Grammarly Patches Chrome Extension Bug That Exposed Users’ Docs

Grammarly Patches Chrome Extension Bug That Exposed Users’ Docs

Grammarly has fixed a bug with its Chrome browser extension that exposed its authorization tokens to websites, allowing sites to assume the identity o

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Grammarly has fixed a bug with its Chrome browser extension that exposed its authorization tokens to websites, allowing sites to assume the identity of a user and view their account’s documents.

“I’m calling this a high severity bug, because it seems like a pretty severe violation of user expectations,” said Tavis Ormandy, a researcher at Google’s Project Zero, in a Feb. 2 forum post. “Users would not expect that visiting a website gives it permission to access documents or data they’ve typed into other websites.”

However, Grammarly has already addressed the problem and pushed an update to the Chrome Web Store and Mozilla, exhibiting “a really impressive response time,” Ormandy wrote in a follow-up post Monday. “I’m calling this issue fixed.”

Grammarly did not immediately respond to multiple requests for comment and at publication had not addressed the bug publicly.

There are more than 20 million users of Grammarly’s Chrome extension, and the company also offers a web-based editor. Its software scans users’ writing for grammar, spelling, punctuation and style, offering up corrections and suggestions.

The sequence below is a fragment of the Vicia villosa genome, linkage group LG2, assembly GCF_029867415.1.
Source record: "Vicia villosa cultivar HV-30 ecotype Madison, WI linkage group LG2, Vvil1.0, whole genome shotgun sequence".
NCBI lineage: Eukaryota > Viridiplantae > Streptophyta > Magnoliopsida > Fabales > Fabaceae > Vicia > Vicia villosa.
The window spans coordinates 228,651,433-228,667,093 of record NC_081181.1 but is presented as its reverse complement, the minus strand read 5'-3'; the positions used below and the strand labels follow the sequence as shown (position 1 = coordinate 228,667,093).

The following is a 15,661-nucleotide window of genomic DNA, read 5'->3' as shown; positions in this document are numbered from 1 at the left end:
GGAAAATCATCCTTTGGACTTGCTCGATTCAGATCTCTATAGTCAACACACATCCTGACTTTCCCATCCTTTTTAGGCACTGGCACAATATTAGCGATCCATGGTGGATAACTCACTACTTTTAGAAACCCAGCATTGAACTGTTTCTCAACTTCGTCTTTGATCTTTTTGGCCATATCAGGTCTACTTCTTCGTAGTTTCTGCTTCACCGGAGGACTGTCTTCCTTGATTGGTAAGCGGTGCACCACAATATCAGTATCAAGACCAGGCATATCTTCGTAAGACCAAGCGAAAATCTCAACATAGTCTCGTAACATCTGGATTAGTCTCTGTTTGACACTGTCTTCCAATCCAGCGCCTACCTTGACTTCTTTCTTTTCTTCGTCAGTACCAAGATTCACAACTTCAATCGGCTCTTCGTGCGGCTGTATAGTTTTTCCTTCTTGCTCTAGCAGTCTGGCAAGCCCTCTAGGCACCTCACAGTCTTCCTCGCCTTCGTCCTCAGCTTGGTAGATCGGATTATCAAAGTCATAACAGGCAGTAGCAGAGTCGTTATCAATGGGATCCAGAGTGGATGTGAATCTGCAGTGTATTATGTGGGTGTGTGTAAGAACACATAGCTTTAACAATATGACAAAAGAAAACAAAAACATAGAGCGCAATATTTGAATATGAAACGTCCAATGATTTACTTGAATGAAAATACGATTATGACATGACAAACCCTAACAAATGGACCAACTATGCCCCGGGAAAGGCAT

Ormandy’s original post included just four lines of code showing how a Grammerly user’s information could be compromised, whether manually or via a script:

That code generates a token that matches a cookie used by Grammerly. “I verified that is enough to login to a grammarly.com account,” Ormandy wrote. “[T]herefore any website can login to grammarly.com as you and access all your documents, history, logs, and all other data.”

Responding to a Twitter user on Monday, Ormandy said that the bug was of a nature that wouldn’t be caught by Google’s existing scanning capabilities for Chrome extension code.

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